In fighting terrorism, the United States gives the lion share of budget to military while being close-fisted in diplomacy, said a report on Sunday.
Nonmilitary counter-terrorism programs have budgets that are measured in millions instead of billions, and in many cases are seeing their funding remain flat or drop, the Los Angeles Times noted.
In recent years, the Pentagon has received a larger share of the counter-terrorism budget, whereas "indirect action" programs to win the campaign through diplomacy and other nonmilitary means have struggled for funding and attention, said the report, quoting a review of budget documents and interviews with dozens of current and former U.S. officials.
This runs counter to what President Gegor W. Bush claims that his administration wants to end extremism by addressing underlying conditions, said the paper.
Bush, members of Congress and virtually all counter-terrorism experts have acknowledged that defeating terrorists cannot be accomplished solely by dropping bombs on them. Ultimately, they say, ending terrorism will come only by addressing its underlying causes.
"But a close look at the United States' counter-terrorism priorities shows a strategy going in a different direction," said the paper.
Even within the Pentagon, many "soft power" programs, which don 't include direct military action, appear to be getting squeezed out as more money goes to support combat operations in Iraq and Afghanistan and special forces missions elsewhere, according to the paper.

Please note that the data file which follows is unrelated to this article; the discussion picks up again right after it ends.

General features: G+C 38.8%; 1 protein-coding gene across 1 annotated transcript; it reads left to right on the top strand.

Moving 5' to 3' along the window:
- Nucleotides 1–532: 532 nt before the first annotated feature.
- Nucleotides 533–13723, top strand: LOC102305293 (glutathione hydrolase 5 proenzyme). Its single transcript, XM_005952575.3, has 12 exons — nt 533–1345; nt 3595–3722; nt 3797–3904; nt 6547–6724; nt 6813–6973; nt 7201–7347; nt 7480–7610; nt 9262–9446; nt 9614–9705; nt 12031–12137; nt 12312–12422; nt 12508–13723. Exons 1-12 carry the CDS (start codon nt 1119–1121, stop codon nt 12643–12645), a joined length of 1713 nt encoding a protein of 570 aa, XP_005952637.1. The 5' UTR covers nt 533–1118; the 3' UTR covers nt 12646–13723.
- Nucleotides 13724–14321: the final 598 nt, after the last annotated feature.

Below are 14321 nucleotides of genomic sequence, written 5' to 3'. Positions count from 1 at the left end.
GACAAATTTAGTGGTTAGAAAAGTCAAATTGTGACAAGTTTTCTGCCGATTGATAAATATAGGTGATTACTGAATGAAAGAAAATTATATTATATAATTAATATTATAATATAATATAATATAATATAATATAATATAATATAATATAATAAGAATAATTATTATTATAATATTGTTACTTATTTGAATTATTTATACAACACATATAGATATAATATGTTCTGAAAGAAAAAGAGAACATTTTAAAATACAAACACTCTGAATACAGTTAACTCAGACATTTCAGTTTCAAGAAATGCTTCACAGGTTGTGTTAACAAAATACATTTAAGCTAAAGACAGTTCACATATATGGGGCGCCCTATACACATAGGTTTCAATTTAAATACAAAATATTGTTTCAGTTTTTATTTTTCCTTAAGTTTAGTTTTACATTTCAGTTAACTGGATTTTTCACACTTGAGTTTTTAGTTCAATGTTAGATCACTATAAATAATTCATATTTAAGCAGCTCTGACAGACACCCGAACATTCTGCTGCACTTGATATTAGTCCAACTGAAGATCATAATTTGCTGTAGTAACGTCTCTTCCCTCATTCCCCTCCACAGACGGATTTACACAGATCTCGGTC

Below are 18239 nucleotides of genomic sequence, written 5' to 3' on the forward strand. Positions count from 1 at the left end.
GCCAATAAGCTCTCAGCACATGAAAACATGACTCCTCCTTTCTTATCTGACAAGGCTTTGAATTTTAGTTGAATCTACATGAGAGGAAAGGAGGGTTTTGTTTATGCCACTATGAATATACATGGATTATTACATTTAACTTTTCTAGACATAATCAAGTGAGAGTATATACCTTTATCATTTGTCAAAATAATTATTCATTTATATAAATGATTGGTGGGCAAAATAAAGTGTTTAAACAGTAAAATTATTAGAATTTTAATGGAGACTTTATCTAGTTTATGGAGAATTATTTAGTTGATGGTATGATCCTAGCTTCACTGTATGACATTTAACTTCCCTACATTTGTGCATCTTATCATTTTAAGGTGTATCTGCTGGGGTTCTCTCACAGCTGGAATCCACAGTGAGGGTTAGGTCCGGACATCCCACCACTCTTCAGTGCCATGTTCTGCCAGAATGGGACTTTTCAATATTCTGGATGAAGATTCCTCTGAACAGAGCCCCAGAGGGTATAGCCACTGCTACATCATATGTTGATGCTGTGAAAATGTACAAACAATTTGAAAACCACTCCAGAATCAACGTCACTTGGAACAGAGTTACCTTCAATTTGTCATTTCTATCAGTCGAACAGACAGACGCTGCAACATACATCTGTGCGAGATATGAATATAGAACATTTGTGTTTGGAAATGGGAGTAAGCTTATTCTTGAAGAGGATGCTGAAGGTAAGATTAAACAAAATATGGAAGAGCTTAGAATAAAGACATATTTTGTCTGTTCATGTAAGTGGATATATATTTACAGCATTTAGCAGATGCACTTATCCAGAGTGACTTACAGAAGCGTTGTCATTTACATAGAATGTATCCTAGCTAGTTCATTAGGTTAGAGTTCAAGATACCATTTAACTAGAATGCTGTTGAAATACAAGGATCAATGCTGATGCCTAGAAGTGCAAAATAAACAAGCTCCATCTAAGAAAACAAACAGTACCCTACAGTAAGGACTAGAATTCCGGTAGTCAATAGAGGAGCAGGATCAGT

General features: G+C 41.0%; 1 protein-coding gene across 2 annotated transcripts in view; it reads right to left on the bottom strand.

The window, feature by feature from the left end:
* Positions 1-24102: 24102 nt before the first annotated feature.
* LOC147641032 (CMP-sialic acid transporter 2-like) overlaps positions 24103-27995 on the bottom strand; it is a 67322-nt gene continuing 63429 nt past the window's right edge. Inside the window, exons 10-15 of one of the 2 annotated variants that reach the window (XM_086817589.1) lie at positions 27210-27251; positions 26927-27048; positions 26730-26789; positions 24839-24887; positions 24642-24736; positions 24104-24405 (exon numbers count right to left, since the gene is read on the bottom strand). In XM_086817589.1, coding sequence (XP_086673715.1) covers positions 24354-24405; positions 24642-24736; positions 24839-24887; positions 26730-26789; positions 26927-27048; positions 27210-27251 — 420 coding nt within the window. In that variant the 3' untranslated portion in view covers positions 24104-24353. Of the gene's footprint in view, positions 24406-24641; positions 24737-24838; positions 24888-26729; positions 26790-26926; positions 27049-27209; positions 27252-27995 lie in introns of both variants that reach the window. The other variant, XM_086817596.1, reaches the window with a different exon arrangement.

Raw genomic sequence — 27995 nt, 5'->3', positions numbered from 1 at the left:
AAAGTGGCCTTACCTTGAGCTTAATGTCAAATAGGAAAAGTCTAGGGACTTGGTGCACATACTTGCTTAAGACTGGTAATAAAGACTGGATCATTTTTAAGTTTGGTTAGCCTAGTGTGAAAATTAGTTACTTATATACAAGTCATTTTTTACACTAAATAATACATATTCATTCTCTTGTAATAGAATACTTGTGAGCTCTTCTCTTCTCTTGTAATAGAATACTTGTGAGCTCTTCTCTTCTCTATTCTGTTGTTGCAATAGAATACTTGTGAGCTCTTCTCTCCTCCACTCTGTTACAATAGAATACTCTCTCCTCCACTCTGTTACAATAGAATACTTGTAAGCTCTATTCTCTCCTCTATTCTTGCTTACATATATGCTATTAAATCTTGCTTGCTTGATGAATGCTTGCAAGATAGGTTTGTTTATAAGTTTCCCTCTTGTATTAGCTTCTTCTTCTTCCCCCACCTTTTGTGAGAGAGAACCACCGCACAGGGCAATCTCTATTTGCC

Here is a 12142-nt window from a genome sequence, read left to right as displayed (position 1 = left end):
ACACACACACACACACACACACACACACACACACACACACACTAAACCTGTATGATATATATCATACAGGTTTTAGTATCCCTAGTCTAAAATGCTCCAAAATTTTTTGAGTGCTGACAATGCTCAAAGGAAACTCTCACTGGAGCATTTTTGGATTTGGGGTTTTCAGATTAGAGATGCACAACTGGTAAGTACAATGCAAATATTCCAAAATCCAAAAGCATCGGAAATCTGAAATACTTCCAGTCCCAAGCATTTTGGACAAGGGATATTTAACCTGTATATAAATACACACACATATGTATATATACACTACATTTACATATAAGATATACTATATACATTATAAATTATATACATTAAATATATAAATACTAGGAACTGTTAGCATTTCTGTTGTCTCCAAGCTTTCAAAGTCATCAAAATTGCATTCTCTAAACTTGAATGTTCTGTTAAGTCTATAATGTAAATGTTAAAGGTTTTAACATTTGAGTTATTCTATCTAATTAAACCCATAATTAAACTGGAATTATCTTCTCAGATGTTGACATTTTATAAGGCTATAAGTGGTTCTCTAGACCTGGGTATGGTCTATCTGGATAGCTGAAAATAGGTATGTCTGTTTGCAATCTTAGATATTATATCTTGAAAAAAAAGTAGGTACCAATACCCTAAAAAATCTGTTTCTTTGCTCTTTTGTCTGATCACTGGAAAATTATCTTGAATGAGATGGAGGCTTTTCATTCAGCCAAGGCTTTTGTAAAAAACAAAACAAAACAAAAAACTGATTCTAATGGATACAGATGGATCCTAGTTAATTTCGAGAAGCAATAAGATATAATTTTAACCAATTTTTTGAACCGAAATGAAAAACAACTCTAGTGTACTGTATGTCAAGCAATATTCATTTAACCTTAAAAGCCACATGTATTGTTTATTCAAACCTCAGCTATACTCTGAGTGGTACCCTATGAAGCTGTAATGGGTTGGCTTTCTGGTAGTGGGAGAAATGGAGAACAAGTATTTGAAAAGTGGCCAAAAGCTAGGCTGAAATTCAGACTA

The overall cost of the U.S. war on terrorism has ballooned to at least 502 billion dollars since the Sept. 11, 2001 attacks, with the administration now requesting that Congress fund another 93 billion dollars this year for the Pentagon's counter-terrorism programs alone, and 142 billion for 2008.
Conditions are much different at the State Department, which is charged with coordinating the U.S. government's international role in the war on terrorism. Its task includes overseeing aid to foreign governments and making sure the overall campaign balances military power, diplomacy, economic development, law enforcement and intelligence gathering, said the paper.
The State Department requested 157.5 million dollars for its major counter-terrorism programs this year but received 20 million less than that from Congress. That meant cuts in training and equipping allied counter-terrorism forces and in improving international terrorism interdiction efforts, said the paper, quoting budget documents and a State Department official.
Because of the funding squeeze, the State Department's Regional Strategic Initiative, a key counter-terrorism program, nearly ceased operations last year for lack of funding just as it was getting off the ground, according to the paper.
Its annual budget is about 1 million dollars -- roughly what the Pentagon spends on counter-terrorism in Iraq every five minutes.
Some top counter-terrorism officials, seeing their noncombat programs languishing, are leaving the government, including a top Pentagon official, said the paper, adding that three at the State Department who ran the highly regarded Regional Strategic Initiative are also leaving.
And increasingly, even civilian anti-terrorism operations are being run by current or former military members, according to the paper.
Many terrorism experts have expressed worry about the shift.
The U.S. approach to counter-terrorism is that "enemies simply need to be killed or imprisoned so that global terrorism or the Iraqi insurgency will end," Bruce Hoffman, a senior fellow at the Combating Terrorism Center at the U.S. Military Academy, told a House Armed Services subcommittee last month.
"This is a monumental failing," Hoffman said, "not only because decapitation strategies have rarely worked in countering mass mobilization, terrorist or insurgent campaigns, but also because Al-Qaida's ability to continue this struggle is ..predicated on its capacity to attract new recruits" by publicizing U.S. military actions.